If you plan to catch-and-release trout while fly fishing, you will need a fly fishing net. Here is why you need a fishing net for fly fishing: Most fly fishing, particularly for trout, is done with long rods with lightweight leaders. Due to the rod design and length, as well as the low-poundage leaders, you won’t be able to lift larger fish from the water by the rod. If you try it with a bigger fish, you might break the tip of your rod and you’ll very likely break the tippet at the end of your leader. So, if you can’t pull a trout onto shore with sheer power — and you don’t want to unless you plan to eat the fish — you have to tire the fish out first.
But tiring a fish out too much is also a problem. As a fish fights, lactic acid builds up in its muscles. If you fight a fish until it’s too exhausted to move — so that you can grab it with your hands — it’s possible that the lactic acid build up will become toxic to the fish and it could possibly die from it. In catch-and-release fly fishing, this means that it’s important to net fish at the right time . . . and then quickly and easily release them. Inexperienced fly fishers will definitely have better experiences with nets — and they’ll protect the fish they catch and release.
If you’re gearing up for fly fishing and simply can’t afford a great net, definitely at least choose an inexpensive net with a rubber or soft nylon material. The White River Fly Shop Ice Cool Trout Net is a good inexpensive fly fishing net.
What is the best fly fishing net?
The best fly fishing net is a rubber-style fishing net that fits your budget and is sized for the type of fishing that you do. For instance, if you fish primarily from a boat or raft in freshwater, you’ll want a long-handled fishing net. If you fish on small streams for small trout, you’ll want a smaller short-handled landing net. To learn more, check out our top ten fly fishing nets or continue reading below.
Are rubber nets better for fish?
Yes. Rubber nets are best for many species of fish because they don’t scrape off the protective slime that makes fish slippery. If you plan to catch-and-release your fish, which is what most fly fishers do, you’ll want to choose a rubber net. Also, by rubber, we mean nets made from soft and flexible rubbery materials. Technically, a “rubber” net might be made from a soft and pliable plastic or vinyl material.
Does that mean that non-rubber nets are bad for fish? Some soft nylon mesh-style nets are pretty good, but they are more likely to remove slime from a fish. If you keep the fish in the water inside the net when removing the hook, you’ll help protect the fish. Unless you plan to keep every fish you catch, definitely do not use cheap knotted nylon nets made from stiff corded material with knots. These knots and stiffer cord material can scratch through the protective slime on a fish and make it more susceptible to disease and parasites.
When you choose a net for fly fishing, look first for a rubber net bag. It’s important to know that the material might not technically be rubber — it could be a soft and pliable plastic or a soft vinyl. The point is that you want a rubbery material. So what kind of net should you avoid? You do not want a nylon cord net with knots that will scrape off the protective slime on trout. A soft nylon mesh is pretty good, but rubber nets are better. If at all possible, use a rubber-style net bag.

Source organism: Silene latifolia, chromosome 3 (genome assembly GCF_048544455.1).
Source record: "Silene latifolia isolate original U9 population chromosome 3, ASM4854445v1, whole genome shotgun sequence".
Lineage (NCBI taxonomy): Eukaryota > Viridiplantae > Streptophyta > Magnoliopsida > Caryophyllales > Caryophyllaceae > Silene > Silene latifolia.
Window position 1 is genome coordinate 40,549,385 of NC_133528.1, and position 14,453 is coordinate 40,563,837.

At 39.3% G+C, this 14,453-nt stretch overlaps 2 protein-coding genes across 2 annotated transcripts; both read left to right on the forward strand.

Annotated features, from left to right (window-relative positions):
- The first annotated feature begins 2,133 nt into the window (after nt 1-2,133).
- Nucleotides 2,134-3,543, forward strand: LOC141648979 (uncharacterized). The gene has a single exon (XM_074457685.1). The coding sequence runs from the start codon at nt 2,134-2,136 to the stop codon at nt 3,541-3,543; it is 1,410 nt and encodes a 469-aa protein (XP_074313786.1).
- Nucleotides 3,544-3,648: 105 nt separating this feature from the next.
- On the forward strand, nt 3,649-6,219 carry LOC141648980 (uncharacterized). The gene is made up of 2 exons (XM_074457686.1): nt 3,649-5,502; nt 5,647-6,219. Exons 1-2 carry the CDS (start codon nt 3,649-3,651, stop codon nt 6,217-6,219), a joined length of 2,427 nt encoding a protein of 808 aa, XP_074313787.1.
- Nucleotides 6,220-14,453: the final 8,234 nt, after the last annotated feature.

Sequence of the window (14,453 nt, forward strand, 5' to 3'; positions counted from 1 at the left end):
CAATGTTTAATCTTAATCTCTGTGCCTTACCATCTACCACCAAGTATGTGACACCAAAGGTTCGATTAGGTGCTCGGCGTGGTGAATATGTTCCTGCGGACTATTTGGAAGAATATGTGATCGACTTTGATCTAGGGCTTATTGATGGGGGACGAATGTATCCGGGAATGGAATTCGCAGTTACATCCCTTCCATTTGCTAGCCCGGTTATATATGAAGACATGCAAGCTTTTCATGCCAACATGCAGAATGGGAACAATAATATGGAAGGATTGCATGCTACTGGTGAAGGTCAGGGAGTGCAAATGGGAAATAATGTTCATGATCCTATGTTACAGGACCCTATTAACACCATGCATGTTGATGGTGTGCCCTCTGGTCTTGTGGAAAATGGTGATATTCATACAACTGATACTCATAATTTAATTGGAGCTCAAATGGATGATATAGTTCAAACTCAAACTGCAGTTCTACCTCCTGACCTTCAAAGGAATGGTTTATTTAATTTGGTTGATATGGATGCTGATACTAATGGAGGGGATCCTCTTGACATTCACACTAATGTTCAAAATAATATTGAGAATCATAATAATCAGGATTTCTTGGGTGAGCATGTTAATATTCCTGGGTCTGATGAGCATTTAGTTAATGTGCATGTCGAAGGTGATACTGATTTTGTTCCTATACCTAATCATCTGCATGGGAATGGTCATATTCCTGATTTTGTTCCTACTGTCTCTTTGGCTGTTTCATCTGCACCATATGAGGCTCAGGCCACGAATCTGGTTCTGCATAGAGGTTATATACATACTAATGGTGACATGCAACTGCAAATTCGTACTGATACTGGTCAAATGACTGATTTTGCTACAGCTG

Some anglers believe that clear rubber net bags are harder for fish to see and are therefore less threatening in the water. We’re not convinced that it matters. For example, trout eat super tiny insects and can key in on details most humans don’t recognize. They can definitely see a weird ghostly mesh with a circular stick coming at them in the water. So, don’t be afraid of black rubber nets. Netting a fish is mostly about timing and position — it’s not about being sneaky. Choose the rubber that’s available — or simply choose the color you like best!
Next, you’ll want to consider the size and shape of your fishing net. Where will you fish most often? For small trout on small streams, get a small landing net with a short handle. If you plan to fish from a boat or fishing raft, get a net with a longer handle. If you mostly catch small trout in rivers but hope for some 24-inch monsters, get a midsize net like the Rising Brookie Net or the Fishpond Nomad Hand Net!
How do I attach or carry a fly fishing net?
There are two common and effective ways to carry a fly fishing net.
First, for smaller nets with short handles, tethered magnetic net releases work very well. These types of net holding systems basically attach to a D-loop at the back of your fly fishing vest near the collar — or they can attach to any point on a slingpack, a fishing backpack, or even a waist or lumbar pack for fishing. Some fly fishing waders also have attachment points. The powerful magnet clings to the attachment point until you grab the net and pull it loose. After you land a fish, you reattach the net using the powerful magnets. Most often these systems also include a tether to ensure that you don’t lose your net.
Magnets work well with small, lightweight nets — but that doesn’t mean that you’re limited to small fish. Some hand nets have bags with plenty of space to hold large trout, too.
Second, many fishing packs and systems have built-in net sleeves. If you have a mid-length fly fishing net, you can stick the handle into the sleeve and carry the net behind your back. These systems work very well — and are essential when you have a heavier net or want to fish with a longer net.